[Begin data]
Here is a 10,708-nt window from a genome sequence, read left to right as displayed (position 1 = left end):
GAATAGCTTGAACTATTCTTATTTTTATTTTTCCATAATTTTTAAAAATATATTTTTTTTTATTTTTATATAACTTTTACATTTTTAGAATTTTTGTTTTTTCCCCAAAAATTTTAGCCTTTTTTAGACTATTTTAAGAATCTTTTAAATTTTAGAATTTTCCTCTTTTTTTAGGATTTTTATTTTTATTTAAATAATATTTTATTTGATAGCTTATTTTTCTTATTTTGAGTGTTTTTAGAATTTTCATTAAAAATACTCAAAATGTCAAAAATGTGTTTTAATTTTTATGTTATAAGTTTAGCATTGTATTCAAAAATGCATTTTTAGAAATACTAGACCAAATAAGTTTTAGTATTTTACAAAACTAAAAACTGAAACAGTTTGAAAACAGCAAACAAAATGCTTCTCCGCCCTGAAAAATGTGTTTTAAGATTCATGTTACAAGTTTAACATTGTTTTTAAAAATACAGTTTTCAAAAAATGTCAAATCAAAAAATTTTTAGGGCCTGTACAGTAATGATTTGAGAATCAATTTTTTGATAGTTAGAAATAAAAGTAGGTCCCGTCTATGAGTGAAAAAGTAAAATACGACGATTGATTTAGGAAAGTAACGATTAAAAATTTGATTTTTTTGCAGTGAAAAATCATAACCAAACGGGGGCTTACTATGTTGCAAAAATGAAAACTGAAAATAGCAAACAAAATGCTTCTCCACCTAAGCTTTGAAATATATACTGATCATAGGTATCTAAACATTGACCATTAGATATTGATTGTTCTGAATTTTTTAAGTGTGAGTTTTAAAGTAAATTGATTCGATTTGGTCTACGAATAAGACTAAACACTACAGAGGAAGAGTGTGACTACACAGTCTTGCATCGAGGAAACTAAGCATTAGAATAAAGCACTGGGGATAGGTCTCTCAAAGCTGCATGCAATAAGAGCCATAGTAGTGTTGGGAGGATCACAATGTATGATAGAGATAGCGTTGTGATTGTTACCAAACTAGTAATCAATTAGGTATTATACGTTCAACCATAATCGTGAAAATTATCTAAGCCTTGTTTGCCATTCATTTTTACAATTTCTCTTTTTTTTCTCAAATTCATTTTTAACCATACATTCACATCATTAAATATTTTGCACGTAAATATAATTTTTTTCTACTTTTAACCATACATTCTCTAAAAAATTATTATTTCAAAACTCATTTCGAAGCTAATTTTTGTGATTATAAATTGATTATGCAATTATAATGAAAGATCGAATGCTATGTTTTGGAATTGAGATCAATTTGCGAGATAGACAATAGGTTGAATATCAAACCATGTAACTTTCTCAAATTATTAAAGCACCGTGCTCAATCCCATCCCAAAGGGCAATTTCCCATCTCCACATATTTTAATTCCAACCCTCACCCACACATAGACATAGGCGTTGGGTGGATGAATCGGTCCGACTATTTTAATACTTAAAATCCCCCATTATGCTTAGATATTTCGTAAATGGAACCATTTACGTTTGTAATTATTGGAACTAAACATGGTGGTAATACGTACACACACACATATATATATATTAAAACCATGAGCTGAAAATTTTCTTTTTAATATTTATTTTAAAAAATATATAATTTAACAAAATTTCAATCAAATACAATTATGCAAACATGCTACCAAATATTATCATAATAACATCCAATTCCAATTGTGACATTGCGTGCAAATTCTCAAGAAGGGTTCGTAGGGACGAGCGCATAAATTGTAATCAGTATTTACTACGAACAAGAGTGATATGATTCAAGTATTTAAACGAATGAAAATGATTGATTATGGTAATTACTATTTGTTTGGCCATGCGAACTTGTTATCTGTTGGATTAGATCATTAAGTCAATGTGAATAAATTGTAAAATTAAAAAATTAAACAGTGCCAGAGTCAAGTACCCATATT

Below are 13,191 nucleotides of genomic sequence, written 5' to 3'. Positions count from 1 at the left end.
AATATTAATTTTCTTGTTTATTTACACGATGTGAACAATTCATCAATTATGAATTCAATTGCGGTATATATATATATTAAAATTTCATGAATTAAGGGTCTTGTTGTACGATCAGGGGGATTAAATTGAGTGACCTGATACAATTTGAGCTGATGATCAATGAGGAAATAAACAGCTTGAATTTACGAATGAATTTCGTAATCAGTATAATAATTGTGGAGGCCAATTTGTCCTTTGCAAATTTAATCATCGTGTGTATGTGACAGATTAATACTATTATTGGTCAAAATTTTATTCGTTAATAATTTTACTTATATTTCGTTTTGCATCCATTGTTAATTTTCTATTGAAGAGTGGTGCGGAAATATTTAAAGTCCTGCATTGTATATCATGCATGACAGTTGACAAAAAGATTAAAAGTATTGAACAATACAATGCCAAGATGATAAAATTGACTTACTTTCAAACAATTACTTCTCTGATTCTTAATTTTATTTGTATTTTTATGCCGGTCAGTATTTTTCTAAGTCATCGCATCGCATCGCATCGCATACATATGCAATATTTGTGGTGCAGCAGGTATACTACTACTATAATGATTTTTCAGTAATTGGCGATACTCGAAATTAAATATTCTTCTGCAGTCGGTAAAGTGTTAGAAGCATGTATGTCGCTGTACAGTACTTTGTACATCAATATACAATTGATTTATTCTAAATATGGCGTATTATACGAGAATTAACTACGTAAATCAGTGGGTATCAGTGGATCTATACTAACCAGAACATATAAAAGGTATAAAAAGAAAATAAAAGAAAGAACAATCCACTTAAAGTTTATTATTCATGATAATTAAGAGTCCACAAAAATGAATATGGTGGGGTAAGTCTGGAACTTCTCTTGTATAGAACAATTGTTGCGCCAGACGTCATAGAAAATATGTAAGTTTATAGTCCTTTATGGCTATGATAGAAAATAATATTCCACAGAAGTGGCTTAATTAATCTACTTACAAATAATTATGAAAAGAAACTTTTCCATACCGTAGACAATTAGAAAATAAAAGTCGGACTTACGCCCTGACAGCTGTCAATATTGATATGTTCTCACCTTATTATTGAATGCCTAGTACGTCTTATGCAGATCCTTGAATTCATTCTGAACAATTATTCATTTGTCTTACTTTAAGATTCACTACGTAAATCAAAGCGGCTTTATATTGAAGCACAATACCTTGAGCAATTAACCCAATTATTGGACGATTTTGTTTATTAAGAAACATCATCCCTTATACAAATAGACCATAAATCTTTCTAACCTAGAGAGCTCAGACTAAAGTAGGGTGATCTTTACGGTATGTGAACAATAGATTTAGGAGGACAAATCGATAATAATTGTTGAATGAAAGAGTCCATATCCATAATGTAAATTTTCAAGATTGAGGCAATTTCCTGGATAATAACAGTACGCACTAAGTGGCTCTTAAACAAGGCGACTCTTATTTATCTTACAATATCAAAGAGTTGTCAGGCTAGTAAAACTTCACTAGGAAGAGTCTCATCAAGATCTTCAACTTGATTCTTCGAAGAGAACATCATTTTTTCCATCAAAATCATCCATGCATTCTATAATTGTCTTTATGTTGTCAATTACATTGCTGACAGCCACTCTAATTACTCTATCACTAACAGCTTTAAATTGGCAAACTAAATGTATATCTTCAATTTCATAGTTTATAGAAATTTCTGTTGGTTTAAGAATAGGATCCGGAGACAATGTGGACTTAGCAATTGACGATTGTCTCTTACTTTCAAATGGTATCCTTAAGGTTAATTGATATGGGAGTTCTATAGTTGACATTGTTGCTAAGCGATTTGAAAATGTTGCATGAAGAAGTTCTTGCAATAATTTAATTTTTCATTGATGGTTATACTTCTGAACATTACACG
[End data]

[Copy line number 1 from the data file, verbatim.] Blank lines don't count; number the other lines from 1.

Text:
Here is a 10,708-nt window from a genome sequence, read left to right as displayed (position 1 = left end):